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Integrating PEPP and Science Data into a High school Earth Science classroom


By: Brett Cauble, McCutcheon High School


Summary: This will be a unit that uses various earthquake data and software to help students to examine different earthquake properties and calculations.


Background: For this unit the students will need to have an understanding of plate tectonics, p waves, s waves, surface waves, what and epicenter is, and an idea of what the Richter scale is and how its magnitude is figured.


Materials needed:


        A copy of the Locating an Earthquake lab handout

        Earth quake data from PEPP

        The SWAP software for the computer

        A large map laminated for use of drawing on

        A copy of a chart to figure azimuth, and map with Bloomington as the center

        A globe (optional)

        The Winquake software for the computer

        A copy of activity 7 (Determining Surface Wave Magnitude)

        Access to the internet for doing an activity on the virtual earthquake website


Time: This unit should take anywhere from 3-5 (50 min/class) periods to finish, depending upon the age and ability level of the students. Realistically, it will be closer to 5 class periods rather than 3.


Detailed Description of lesson:


1.      The 1st class period will consist of completing the Locating an Earthquake Lab to get the students familiar with procedures, and and the type of data that can be collected and manipulated using a seismogram.

2.      The 1st part of the second-class period will consist of the students downloading data from the network for a specific earthquake. The data will need to come from 3 stations (1 from IU and 2 others). The students will then copy this data into SWAP so that it can be manipulated.

3.      Once the data is copied into SAWP, the students will figure the difference in arrival times of P and S waves. Then the will use the data from IU to figure the location of the earthquake. Using difference in arrival times of P and S waves from Bloomington and Hamburgerís formula the students will figure azimuth of the event in degrees. They can also figure the direction be looking at the N/S and E/W components.

4.      On the 3rd day the students will go about using the triangulation method to find a more exact location than what they did when they used azimuth. They will use the degree measure from IU and convert it into kilometers using the formula 1 degree=110 km. They will also do the same thing for the other two stations that they picked. Then they can use a map of the world to use the triangulation method and get an exact location of the epicenter.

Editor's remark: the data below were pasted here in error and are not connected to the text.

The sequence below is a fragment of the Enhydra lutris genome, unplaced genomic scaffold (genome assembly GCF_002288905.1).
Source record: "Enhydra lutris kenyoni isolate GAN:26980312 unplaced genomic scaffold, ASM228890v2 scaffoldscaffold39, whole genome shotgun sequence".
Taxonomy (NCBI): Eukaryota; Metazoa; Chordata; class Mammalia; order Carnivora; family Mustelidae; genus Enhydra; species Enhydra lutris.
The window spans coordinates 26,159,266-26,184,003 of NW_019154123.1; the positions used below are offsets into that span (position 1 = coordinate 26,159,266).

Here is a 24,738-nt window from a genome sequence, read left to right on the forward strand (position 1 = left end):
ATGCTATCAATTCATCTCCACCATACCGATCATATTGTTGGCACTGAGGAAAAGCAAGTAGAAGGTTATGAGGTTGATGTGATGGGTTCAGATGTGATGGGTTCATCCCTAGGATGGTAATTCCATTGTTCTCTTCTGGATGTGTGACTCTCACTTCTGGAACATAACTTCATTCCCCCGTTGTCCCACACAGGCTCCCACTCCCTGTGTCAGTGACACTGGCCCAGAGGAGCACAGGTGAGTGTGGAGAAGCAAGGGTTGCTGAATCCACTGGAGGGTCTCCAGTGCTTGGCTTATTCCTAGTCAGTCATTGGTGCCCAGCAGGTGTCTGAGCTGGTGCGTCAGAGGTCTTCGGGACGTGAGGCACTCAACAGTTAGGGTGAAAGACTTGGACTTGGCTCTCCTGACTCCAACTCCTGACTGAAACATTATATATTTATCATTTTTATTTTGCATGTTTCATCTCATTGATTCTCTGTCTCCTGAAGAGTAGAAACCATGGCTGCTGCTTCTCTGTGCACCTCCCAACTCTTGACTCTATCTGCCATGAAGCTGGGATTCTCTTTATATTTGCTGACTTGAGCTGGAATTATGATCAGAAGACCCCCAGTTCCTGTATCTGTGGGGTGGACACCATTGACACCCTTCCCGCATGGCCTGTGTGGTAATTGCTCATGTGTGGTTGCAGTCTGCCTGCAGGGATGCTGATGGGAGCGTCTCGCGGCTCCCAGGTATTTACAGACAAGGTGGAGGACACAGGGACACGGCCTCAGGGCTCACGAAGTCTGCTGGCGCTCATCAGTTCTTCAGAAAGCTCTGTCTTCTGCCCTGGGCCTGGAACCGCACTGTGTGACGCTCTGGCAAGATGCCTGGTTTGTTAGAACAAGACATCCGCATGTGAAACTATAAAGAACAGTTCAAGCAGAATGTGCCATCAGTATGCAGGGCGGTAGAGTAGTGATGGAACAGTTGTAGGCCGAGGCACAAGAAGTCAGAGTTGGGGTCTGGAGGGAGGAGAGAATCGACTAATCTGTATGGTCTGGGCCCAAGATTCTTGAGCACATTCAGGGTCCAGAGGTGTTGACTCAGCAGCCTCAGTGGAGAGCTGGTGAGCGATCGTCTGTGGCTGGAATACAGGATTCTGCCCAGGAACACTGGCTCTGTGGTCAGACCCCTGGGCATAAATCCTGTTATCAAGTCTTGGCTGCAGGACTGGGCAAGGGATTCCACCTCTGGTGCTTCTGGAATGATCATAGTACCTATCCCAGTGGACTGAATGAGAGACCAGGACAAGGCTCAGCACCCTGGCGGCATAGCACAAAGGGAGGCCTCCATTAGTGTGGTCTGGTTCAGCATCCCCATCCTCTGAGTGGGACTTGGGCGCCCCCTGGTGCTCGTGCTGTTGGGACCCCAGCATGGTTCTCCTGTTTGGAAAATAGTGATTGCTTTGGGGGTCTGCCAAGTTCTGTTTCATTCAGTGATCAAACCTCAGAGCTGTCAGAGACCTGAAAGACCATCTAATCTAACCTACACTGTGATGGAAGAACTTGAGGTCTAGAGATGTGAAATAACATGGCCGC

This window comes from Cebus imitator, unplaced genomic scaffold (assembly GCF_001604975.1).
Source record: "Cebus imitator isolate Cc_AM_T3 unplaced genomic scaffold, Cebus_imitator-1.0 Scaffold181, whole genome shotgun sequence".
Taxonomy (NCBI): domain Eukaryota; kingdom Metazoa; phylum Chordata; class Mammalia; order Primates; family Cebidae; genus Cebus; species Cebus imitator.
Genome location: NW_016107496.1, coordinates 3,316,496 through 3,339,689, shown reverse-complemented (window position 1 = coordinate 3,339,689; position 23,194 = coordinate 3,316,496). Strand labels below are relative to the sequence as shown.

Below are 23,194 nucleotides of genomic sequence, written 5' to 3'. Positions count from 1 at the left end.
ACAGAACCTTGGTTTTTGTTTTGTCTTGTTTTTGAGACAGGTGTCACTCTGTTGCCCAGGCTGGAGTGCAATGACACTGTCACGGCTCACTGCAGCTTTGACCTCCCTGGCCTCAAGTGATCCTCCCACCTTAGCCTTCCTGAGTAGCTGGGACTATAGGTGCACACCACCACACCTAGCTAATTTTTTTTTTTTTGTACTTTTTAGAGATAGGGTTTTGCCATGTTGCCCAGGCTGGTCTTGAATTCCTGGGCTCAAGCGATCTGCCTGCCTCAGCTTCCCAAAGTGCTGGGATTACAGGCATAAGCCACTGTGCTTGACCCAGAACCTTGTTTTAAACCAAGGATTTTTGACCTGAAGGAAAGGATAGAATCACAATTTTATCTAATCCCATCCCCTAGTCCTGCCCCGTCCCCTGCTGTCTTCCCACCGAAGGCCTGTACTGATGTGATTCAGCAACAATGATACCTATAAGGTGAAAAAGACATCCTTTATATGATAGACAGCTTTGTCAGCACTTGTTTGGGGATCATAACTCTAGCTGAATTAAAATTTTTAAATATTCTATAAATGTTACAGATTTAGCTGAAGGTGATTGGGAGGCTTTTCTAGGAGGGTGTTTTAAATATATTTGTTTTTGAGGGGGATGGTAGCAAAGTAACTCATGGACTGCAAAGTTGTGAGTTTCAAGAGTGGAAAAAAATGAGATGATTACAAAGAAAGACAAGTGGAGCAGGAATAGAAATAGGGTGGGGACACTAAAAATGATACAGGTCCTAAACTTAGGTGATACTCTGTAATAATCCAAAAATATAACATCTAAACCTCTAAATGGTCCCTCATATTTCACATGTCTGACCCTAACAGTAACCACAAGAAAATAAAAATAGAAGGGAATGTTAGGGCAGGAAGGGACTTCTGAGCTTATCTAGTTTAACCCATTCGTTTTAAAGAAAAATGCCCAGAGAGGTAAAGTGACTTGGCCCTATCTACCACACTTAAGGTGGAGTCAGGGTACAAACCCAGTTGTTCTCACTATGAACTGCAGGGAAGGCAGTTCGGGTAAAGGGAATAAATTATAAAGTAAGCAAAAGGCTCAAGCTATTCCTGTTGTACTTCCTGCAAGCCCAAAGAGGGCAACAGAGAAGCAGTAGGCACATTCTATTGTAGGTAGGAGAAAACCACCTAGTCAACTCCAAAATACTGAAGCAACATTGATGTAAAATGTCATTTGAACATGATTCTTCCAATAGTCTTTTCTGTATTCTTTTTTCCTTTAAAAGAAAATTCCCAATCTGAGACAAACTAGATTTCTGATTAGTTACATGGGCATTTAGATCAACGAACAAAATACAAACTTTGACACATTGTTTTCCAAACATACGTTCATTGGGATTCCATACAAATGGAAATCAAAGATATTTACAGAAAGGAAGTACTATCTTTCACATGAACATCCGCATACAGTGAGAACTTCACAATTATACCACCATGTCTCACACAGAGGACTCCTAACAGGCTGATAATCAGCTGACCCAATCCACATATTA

5.      Time permitting, the 3rd day should also have the students start to figure magnitude. They will take their data from the IU station, and put it into SWAP again. They will then go through the instructions of the Activity 7 (Determining Surface Wave Magnitude). Once they have done the calculations they should go back and check to see how close they were to the real magnitude.

6.      On the 4th or 5th day, the students will be on the internet using the Virtual
Earthquakes site to try and figure the epicenter and magnitude for the quakes that are occurring on this site. It should be king of a fun way for the students to finish up the unit, and continue to be exposed to the triangulation method and finding magnitude of an earthquake.


Earth Science Standards Incorporated:


Earthís Physical Properties


        Given latitude and longitude, locate a feature on a map of the earth and vice-versa.

        Determine the linear distance on any map using the given scale


Plate Tectonics


        Describe the way in which earthquakes are produced using the elastic rebound theory.

        Given a map and P and S wave information, locate the epicenter of an earthquake.

        Explain motions, transformations, and locations of materials in the Earthís lithosphere and interior. For example, describe the movement of the plates that make up the crust of the earth and resulting formation of earthquakes, volcanoes, trenches, and mountains.


This unit also requires students to think critically about material, and to organize and gather data in a meaningful way.




††††††††††† Assessment for this unit will include the studentís ability to find the epicenter of the earthquake that they are using. If they are able to accurately find the epicenter, then it will be evident that the students have been able to manipulate the data and software that is required of them in these exercises. Also, the students will be assessed on how close they are able to come to the actual magnitude of the earthquake when they do the calculations on how to find magnitude. Overall assessment will include a test at the end of the unit which incorporates ideas and procedures learned during the unit.







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